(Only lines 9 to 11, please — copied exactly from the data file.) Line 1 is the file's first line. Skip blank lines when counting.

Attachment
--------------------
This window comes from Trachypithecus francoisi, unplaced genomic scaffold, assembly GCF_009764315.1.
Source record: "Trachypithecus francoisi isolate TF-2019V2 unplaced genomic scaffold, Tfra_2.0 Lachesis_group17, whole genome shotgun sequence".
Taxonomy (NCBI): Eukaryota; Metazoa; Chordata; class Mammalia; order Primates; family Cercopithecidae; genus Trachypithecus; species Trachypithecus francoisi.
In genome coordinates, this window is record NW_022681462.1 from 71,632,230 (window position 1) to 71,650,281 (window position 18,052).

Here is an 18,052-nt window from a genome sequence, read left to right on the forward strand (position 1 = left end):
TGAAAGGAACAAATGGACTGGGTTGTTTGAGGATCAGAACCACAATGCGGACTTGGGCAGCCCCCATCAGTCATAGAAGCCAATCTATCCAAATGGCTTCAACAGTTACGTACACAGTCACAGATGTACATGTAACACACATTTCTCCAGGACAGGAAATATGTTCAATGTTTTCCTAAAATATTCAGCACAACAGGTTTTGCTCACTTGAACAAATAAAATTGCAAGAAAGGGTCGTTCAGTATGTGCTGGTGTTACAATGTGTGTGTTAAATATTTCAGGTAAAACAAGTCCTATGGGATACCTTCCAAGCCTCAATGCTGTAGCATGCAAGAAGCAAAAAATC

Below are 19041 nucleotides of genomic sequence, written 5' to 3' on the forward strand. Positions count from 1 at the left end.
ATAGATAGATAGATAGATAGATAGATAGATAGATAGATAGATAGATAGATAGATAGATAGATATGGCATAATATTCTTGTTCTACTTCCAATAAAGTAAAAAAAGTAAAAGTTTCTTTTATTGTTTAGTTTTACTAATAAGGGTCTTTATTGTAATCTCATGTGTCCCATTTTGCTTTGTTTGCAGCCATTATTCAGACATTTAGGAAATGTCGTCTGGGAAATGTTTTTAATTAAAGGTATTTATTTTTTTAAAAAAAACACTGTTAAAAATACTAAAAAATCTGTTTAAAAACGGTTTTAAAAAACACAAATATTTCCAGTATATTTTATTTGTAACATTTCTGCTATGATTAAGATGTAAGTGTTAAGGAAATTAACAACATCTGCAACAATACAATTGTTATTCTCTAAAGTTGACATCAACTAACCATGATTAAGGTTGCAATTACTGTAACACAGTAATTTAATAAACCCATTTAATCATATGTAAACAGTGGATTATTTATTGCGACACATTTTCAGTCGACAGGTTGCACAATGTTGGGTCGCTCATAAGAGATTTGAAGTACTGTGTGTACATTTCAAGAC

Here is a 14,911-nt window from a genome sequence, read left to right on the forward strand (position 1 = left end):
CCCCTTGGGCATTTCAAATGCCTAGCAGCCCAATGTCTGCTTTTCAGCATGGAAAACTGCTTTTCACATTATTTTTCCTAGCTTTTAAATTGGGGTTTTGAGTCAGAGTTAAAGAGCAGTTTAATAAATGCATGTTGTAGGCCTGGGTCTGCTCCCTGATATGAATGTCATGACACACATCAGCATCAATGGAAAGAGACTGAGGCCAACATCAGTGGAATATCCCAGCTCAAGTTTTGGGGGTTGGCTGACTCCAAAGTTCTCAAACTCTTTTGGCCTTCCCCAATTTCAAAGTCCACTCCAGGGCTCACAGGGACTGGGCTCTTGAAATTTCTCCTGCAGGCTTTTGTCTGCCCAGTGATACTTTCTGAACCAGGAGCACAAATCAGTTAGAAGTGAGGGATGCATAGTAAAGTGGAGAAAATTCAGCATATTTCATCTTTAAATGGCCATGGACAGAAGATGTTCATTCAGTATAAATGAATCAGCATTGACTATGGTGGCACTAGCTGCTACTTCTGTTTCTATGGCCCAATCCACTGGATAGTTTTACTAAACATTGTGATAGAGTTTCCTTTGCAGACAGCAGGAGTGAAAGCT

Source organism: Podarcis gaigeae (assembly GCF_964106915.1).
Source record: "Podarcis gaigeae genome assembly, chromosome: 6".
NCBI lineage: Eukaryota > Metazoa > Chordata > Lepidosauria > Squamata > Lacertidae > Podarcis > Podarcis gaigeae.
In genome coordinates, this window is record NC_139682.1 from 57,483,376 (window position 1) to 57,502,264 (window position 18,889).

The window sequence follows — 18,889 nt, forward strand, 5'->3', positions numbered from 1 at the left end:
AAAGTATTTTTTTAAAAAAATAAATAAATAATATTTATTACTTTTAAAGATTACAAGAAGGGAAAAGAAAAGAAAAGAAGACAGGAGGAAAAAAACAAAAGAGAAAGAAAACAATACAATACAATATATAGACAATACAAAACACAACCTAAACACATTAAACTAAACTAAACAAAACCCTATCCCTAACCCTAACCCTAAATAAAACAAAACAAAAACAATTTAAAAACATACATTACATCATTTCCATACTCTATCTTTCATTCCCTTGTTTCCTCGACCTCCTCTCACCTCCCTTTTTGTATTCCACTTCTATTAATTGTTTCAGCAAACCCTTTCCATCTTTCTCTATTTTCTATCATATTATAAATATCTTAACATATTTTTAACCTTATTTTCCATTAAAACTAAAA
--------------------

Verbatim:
Here is a 14,911-nt window from a genome sequence, read left to right on the forward strand (position 1 = left end):
CCCCTTGGGCATTTCAAATGCCTAGCAGCCCAATGTCTGCTTTTCAGCATGGAAAACTGCTTTTCACATTATTTTTCCTAGCTTTTAAATTGGGGTTTTGAGTCAGAGTTAAAGAGCAGTTTAATAAATGCATGTTGTAGGCCTGGGTCTGCTCCCTGATATGAATGTCATGACACACATCAGCATCAATGGAAAGAGACTGAGGCCAACATCAGTGGAATATCCCAGCTCAAGTTTTGGGGGTTGGCTGACTCCAAAGTTCTCAAACTCTTTTGGCCTTCCCCAATTTCAAAGTCCACTCCAGGGCTCACAGGGACTGGGCTCTTGAAATTTCTCCTGCAGGCTTTTGTCTGCCCAGTGATACTTTCTGAACCAGGAGCACAAATCAGTTAGAAGTGAGGGATGCATAGTAAAGTGGAGAAAATTCAGCATATTTCATCTTTAAATGGCCATGGACAGAAGATGTTCATTCAGTATAAATGAATCAGCATTGACTATGGTGGCACTAGCTGCTACTTCTGTTTCTATGGCCCAATCCACTGGATAGTTTTACTAAACATTGTGATAGAGTTTCCTTTGCAGACAGCAGGAGTGAAAGCT

Source organism: Podarcis gaigeae (assembly GCF_964106915.1).